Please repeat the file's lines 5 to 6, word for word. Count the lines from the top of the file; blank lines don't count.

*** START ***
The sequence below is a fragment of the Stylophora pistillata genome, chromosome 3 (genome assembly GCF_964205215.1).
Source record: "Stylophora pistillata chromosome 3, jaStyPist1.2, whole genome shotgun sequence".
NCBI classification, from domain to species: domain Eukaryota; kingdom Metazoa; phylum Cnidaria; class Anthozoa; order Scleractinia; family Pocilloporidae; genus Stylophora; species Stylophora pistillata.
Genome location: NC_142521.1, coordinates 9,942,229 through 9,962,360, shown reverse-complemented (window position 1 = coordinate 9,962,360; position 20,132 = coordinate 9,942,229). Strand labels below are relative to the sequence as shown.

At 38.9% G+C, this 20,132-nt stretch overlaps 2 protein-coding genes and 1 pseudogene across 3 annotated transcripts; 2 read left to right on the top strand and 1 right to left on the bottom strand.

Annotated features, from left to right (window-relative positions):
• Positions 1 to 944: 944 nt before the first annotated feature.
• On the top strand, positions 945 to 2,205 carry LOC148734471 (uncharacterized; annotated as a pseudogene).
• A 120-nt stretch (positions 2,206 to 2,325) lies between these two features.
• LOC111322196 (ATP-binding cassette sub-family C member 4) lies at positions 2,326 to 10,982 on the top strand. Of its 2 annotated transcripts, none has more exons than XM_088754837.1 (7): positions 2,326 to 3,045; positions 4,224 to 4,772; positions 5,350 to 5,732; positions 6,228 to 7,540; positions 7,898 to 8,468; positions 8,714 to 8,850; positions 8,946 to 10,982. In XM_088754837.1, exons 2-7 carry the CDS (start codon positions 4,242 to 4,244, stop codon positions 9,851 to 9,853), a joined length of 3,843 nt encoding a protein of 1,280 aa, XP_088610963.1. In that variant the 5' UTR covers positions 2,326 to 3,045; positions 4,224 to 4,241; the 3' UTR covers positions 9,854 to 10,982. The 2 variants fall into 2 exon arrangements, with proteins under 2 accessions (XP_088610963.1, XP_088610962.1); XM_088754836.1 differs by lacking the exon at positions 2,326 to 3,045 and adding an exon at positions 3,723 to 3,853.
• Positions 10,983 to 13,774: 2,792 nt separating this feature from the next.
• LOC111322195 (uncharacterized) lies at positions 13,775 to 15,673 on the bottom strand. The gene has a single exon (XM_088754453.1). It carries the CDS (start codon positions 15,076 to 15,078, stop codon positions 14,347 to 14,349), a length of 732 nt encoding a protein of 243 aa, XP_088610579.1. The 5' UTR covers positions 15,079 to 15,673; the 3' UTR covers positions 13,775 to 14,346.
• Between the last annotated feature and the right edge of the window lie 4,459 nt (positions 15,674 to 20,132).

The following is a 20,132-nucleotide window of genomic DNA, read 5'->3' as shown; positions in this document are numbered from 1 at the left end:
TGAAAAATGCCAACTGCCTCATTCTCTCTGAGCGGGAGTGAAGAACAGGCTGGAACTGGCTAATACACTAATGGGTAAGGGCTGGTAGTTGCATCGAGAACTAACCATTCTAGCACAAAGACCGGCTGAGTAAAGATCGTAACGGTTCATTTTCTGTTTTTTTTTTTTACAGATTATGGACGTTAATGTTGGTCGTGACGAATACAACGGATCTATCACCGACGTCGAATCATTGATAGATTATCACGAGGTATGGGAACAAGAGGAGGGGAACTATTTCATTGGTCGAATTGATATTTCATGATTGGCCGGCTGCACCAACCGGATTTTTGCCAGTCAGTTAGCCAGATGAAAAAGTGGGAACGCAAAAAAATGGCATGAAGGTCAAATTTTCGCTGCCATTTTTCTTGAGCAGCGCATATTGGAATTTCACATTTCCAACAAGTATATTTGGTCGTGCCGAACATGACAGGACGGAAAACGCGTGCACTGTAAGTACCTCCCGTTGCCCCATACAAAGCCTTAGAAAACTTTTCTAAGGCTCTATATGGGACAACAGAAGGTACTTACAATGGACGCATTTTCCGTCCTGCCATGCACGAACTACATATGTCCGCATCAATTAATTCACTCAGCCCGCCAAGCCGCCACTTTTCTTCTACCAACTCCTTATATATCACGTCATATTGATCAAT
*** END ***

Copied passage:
At 38.9% G+C, this 20,132-nt stretch overlaps 2 protein-coding genes and 1 pseudogene across 3 annotated transcripts; 2 read left to right on the top strand and 1 right to left on the bottom strand.

Annotated features, from left to right (window-relative positions):